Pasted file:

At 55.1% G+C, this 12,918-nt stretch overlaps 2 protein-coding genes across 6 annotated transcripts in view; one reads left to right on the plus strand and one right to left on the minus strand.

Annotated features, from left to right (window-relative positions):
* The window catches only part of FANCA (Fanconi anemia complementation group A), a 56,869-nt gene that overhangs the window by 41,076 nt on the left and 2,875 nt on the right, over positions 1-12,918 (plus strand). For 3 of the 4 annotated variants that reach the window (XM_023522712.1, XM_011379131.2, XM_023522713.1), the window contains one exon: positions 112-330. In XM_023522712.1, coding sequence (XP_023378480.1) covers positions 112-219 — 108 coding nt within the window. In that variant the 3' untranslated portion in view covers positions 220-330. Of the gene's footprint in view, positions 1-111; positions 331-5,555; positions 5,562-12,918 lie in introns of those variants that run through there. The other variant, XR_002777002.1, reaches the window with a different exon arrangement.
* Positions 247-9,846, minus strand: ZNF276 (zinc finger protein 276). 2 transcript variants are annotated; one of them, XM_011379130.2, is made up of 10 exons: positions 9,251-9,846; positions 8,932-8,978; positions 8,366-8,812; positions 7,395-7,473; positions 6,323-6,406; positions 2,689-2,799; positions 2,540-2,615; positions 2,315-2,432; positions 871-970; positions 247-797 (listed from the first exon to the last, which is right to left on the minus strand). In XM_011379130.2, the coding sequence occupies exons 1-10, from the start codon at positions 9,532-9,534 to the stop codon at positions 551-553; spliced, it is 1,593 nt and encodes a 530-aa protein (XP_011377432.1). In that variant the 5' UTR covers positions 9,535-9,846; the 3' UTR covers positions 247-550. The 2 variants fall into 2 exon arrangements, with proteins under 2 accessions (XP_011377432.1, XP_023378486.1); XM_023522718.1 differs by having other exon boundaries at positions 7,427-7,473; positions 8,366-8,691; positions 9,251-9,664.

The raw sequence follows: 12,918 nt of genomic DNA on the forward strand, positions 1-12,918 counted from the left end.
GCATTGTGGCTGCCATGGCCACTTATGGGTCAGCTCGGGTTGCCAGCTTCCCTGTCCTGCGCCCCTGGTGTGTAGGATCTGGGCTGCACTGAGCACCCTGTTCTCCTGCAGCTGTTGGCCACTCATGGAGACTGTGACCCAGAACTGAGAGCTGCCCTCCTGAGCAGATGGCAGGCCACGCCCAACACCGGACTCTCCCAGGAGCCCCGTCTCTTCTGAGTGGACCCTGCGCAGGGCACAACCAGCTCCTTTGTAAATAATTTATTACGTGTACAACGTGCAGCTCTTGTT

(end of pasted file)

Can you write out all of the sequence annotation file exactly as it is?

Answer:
At 55.1% G+C, this 12,918-nt stretch overlaps 2 protein-coding genes across 6 annotated transcripts in view; one reads left to right on the plus strand and one right to left on the minus strand.

Annotated features, from left to right (window-relative positions):
* The window catches only part of FANCA (Fanconi anemia complementation group A), a 56,869-nt gene that overhangs the window by 41,076 nt on the left and 2,875 nt on the right, over positions 1-12,918 (plus strand). For 3 of the 4 annotated variants that reach the window (XM_023522712.1, XM_011379131.2, XM_023522713.1), the window contains one exon: positions 112-330. In XM_023522712.1, coding sequence (XP_023378480.1) covers positions 112-219 — 108 coding nt within the window. In that variant the 3' untranslated portion in view covers positions 220-330. Of the gene's footprint in view, positions 1-111; positions 331-5,555; positions 5,562-12,918 lie in introns of those variants that run through there. The other variant, XR_002777002.1, reaches the window with a different exon arrangement.
* Positions 247-9,846, minus strand: ZNF276 (zinc finger protein 276). 2 transcript variants are annotated; one of them, XM_011379130.2, is made up of 10 exons: positions 9,251-9,846; positions 8,932-8,978; positions 8,366-8,812; positions 7,395-7,473; positions 6,323-6,406; positions 2,689-2,799; positions 2,540-2,615; positions 2,315-2,432; positions 871-970; positions 247-797 (listed from the first exon to the last, which is right to left on the minus strand). In XM_011379130.2, the coding sequence occupies exons 1-10, from the start codon at positions 9,532-9,534 to the stop codon at positions 551-553; spliced, it is 1,593 nt and encodes a 530-aa protein (XP_011377432.1). In that variant the 5' UTR covers positions 9,535-9,846; the 3' UTR covers positions 247-550. The 2 variants fall into 2 exon arrangements, with proteins under 2 accessions (XP_011377432.1, XP_023378486.1); XM_023522718.1 differs by having other exon boundaries at positions 7,427-7,473; positions 8,366-8,691; positions 9,251-9,664.

The raw sequence follows: 12,918 nt of genomic DNA on the forward strand, positions 1-12,918 counted from the left end.
GCATTGTGGCTGCCATGGCCACTTATGGGTCAGCTCGGGTTGCCAGCTTCCCTGTCCTGCGCCCCTGGTGTGTAGGATCTGGGCTGCACTGAGCACCCTGTTCTCCTGCAGCTGTTGGCCACTCATGGAGACTGTGACCCAGAACTGAGAGCTGCCCTCCTGAGCAGATGGCAGGCCACGCCCAACACCGGACTCTCCCAGGAGCCCCGTCTCTTCTGAGTGGACCCTGCGCAGGGCACAACCAGCTCCTTTGTAAATAATTTATTACGTGTACAACGTGCAGCTCTTGTT